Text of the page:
I had never heard of Carl Sagan before the PBS series Cosmos began in the 1980s. Besides being surprised that PBS had programming that I actually liked, I was immediately captivated by Dr. Sagan’s style of speech and his obvious passion for the subject matter. As a life long “space head” myself, the show quickly became a “must see” event for me. The fact that the programs were frequently accompanied by the music of Vangelis truly made Cosmos into a classic.
But I hated the way the man was made fun of by comics mimicking the way he said “billions and billions” when referring to the numbers of stars in the Milky Way or the number of galaxies in the cosmos. This was partly because I envied the clarity with which he spoke, but also because this was a time when I had small children that I wanted to inspire with the same sense of wonder that I had as a child, and I saw the show Cosmos as just the aid I needed to help me do that.
But the way Carl Sagan was treated by the media provided the perfect “out” for those in our environment who wanted to dismiss that kind of forward and outward thinking as the way of impractical dreamers. Even the fabulous success of Cosmos and of the movie made later from his book, Contact, wasn’t enough to turn the tide. It’s so sad that he never got to see that movie, but his spirit absolutely lives on. Carl Sagan will always be one of my greatest heroes.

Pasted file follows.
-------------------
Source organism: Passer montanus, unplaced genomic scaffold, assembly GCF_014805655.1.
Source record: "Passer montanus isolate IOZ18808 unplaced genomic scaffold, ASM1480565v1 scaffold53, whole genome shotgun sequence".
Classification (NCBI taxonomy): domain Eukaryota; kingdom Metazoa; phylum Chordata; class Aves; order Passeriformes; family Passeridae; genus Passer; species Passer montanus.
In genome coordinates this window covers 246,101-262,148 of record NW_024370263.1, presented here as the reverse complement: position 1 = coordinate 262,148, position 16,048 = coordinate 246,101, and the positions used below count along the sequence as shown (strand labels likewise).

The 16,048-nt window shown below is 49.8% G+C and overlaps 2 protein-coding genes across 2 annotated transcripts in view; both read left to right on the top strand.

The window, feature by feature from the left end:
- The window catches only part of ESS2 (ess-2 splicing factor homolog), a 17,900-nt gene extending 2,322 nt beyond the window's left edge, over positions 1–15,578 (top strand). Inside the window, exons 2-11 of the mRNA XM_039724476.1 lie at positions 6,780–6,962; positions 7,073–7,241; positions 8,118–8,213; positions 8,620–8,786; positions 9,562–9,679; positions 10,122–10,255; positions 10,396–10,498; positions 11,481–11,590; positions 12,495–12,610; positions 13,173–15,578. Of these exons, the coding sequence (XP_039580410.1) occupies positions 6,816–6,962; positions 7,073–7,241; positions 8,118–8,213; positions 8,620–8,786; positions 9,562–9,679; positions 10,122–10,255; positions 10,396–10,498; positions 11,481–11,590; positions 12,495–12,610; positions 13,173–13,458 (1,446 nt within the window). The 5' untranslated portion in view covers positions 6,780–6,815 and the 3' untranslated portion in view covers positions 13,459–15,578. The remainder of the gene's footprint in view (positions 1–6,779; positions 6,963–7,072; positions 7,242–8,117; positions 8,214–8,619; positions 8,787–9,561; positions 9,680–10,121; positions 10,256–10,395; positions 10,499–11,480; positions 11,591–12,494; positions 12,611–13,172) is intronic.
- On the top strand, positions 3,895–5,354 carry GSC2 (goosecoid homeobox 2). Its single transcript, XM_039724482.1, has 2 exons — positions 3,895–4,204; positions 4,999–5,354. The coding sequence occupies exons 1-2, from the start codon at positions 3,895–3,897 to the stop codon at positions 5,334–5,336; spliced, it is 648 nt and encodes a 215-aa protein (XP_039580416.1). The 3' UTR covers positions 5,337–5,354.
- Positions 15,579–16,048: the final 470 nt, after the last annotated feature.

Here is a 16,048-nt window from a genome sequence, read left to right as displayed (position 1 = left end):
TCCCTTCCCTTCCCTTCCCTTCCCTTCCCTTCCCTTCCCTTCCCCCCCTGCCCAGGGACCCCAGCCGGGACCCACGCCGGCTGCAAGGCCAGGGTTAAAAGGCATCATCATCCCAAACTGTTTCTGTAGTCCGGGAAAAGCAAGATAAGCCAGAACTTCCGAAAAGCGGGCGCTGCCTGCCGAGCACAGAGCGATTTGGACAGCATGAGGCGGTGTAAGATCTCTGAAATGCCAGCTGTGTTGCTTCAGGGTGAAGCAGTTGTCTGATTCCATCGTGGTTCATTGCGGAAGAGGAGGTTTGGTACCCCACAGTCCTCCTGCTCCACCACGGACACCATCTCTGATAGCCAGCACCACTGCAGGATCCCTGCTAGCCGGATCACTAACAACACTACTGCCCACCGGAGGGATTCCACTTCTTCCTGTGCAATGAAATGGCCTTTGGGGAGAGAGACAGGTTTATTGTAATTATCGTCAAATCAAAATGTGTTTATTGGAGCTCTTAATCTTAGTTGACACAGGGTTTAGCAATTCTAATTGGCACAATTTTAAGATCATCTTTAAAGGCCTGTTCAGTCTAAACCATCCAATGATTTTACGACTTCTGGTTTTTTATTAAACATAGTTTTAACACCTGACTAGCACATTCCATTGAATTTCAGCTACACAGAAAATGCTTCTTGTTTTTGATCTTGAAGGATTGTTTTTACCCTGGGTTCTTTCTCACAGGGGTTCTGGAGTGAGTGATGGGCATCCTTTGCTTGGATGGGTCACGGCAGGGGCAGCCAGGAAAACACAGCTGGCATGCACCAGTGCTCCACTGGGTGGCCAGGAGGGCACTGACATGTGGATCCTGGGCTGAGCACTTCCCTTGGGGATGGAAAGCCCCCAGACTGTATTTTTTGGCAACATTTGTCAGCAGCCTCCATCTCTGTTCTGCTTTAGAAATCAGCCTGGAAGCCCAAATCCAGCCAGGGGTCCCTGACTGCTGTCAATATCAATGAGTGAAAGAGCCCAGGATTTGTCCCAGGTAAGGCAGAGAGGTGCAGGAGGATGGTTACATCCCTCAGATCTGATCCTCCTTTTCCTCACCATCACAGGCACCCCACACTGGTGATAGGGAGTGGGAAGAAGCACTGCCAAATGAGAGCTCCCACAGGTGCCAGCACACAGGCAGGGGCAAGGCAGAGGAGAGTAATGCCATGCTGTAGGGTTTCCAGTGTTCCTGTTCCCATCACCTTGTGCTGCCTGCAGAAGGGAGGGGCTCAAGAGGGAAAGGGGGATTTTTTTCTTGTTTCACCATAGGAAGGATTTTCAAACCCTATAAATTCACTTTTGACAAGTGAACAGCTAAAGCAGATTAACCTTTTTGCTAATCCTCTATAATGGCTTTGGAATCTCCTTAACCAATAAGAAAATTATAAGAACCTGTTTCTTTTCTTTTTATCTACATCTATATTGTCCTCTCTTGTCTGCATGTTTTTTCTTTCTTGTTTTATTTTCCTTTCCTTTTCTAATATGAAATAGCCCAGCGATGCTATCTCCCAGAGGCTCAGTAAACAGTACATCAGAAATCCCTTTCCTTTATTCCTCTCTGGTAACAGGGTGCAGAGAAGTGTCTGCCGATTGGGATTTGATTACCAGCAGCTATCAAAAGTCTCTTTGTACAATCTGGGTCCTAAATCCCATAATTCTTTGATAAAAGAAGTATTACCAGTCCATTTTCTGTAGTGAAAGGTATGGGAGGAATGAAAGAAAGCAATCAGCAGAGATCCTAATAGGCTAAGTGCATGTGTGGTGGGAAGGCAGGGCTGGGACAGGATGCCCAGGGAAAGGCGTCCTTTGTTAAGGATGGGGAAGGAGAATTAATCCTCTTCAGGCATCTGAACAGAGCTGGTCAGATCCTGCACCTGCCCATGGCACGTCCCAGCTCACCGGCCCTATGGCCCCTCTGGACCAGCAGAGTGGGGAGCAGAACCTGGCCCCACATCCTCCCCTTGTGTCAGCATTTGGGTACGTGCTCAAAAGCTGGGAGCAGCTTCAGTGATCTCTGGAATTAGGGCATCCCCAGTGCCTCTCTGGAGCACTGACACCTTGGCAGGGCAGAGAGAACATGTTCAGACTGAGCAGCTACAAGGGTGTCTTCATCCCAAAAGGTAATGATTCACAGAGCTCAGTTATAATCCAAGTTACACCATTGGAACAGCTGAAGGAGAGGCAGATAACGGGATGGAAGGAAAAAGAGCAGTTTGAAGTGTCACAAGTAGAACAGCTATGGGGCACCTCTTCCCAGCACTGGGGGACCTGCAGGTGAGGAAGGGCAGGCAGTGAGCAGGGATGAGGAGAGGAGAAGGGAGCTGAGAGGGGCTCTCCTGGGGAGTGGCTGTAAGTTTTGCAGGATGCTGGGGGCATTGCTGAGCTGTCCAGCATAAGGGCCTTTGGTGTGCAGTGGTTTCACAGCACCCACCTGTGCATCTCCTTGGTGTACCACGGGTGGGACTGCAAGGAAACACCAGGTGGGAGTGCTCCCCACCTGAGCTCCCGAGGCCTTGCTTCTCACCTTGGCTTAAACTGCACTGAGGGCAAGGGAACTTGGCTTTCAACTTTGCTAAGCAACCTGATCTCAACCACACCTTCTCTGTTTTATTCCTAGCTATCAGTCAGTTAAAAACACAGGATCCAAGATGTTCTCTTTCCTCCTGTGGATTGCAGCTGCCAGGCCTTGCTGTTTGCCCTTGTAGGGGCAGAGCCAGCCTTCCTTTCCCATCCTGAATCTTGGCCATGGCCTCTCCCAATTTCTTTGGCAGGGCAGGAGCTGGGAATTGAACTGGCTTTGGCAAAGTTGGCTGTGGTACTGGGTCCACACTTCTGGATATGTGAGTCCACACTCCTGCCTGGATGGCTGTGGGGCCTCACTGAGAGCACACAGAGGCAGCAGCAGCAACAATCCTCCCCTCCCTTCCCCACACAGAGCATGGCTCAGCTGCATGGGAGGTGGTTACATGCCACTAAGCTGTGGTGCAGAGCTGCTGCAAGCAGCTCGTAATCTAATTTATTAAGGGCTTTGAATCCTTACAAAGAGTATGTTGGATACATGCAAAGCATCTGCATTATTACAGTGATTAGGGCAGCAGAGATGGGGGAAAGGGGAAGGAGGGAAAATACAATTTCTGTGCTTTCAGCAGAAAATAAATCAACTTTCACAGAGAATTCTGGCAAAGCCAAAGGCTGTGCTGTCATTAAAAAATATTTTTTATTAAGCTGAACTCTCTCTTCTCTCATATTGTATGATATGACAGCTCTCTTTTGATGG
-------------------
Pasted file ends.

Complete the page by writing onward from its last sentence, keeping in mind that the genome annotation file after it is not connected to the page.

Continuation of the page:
I had been trying to come up with just the right way to honor this man ever since I created the My Heroes volume of this blog, but it wasn’t until I did the research for my recent posts about the space program that I was able to come up with a way that felt right to me. To that end, I submit the following four videos.
The first video is the introduction to the Cosmos:
The second video is the actual speech he gave about The Pale Blue Dot:
The third video is a reflection of how The Pale Blue Dot speech affected people, accompanied by the music of Pink Floyd’s On The Turning Away.
The final video is the trailer for the movie Contact:
I know that there really is no way to express the emotions that I feel when reliving some of these moments, but I’ve done the best that I know how to do just that.
I miss Carl Sagan. Our world could really use more like him.
22/May/2010: I just had to add this wonderful little piece…
I want ice water.
More from the My Heroes volume